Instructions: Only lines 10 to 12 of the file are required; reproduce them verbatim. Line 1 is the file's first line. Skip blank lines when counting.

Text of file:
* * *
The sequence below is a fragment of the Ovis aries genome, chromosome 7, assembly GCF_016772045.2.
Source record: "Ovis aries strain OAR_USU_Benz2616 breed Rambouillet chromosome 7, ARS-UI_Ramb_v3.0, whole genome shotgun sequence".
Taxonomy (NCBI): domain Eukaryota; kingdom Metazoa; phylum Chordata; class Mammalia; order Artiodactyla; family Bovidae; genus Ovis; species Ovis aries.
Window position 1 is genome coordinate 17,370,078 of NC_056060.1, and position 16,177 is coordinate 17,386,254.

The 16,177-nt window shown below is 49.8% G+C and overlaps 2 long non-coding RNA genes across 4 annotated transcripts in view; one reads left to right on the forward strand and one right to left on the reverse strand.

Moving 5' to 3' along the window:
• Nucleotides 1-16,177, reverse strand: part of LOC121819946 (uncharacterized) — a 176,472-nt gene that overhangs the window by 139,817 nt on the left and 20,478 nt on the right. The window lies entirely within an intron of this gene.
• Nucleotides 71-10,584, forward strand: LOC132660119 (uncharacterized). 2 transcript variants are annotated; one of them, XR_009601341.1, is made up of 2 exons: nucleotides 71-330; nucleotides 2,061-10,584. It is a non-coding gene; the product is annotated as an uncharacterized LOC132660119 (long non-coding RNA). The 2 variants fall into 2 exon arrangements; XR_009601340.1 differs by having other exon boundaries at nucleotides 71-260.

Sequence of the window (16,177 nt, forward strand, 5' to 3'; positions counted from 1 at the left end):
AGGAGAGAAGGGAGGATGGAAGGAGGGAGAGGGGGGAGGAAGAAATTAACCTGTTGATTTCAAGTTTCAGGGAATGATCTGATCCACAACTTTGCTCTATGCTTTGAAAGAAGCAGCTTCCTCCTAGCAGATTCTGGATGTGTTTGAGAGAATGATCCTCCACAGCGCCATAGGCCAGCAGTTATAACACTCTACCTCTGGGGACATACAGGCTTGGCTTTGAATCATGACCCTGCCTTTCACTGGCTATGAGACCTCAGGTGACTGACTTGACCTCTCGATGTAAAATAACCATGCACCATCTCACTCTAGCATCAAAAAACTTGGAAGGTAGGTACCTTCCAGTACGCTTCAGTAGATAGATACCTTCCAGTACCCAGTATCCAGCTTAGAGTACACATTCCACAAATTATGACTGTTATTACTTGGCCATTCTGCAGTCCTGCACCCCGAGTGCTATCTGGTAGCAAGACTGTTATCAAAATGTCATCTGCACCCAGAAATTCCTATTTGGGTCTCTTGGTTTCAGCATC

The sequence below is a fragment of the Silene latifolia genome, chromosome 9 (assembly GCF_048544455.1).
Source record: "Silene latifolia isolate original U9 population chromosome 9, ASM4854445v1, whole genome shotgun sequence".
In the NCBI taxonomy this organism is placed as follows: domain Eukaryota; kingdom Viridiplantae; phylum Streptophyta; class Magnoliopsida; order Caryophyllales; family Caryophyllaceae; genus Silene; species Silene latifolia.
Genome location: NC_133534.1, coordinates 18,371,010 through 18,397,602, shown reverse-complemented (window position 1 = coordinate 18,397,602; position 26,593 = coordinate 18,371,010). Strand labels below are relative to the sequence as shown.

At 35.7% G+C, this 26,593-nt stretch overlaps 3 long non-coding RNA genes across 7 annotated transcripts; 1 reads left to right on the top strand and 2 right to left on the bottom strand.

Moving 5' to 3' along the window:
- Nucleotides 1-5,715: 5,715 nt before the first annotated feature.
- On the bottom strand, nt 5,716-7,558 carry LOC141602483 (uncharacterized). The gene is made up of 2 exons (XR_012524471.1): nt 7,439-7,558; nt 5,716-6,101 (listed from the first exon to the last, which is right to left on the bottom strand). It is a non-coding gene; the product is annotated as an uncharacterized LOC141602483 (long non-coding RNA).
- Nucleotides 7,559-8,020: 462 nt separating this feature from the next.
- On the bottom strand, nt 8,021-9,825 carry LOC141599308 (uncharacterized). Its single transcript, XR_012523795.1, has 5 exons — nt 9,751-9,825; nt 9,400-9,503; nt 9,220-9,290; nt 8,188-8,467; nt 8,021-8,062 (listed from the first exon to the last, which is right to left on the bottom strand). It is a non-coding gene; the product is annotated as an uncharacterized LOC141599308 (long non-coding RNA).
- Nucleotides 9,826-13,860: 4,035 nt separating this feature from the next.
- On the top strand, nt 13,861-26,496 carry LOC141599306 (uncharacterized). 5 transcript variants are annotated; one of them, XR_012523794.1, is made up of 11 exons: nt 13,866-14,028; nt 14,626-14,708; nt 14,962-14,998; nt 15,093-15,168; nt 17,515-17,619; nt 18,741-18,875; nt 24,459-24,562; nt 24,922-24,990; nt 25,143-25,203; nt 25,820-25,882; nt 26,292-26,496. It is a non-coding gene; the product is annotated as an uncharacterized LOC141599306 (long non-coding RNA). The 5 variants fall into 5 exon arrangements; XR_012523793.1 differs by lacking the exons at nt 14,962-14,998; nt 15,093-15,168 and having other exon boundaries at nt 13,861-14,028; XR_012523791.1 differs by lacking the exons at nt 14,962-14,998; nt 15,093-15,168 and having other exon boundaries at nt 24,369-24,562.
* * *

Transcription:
AGGAGAGAAGGGAGGATGGAAGGAGGGAGAGGGGGGAGGAAGAAATTAACCTGTTGATTTCAAGTTTCAGGGAATGATCTGATCCACAACTTTGCTCTATGCTTTGAAAGAAGCAGCTTCCTCCTAGCAGATTCTGGATGTGTTTGAGAGAATGATCCTCCACAGCGCCATAGGCCAGCAGTTATAACACTCTACCTCTGGGGACATACAGGCTTGGCTTTGAATCATGACCCTGCCTTTCACTGGCTATGAGACCTCAGGTGACTGACTTGACCTCTCGATGTAAAATAACCATGCACCATCTCACTCTAGCATCAAAAAACTTGGAAGGTAGGTACCTTCCAGTACGCTTCAGTAGATAGATACCTTCCAGTACCCAGTATCCAGCTTAGAGTACACATTCCACAAATTATGACTGTTATTACTTGGCCATTCTGCAGTCCTGCACCCCGAGTGCTATCTGGTAGCAAGACTGTTATCAAAATGTCATCTGCACCCAGAAATTCCTATTTGGGTCTCTTGGTTTCAGCATC

The sequence below is a fragment of the Silene latifolia genome, chromosome 9 (assembly GCF_048544455.1).
Source record: "Silene latifolia isolate original U9 population chromosome 9, ASM4854445v1, whole genome shotgun sequence".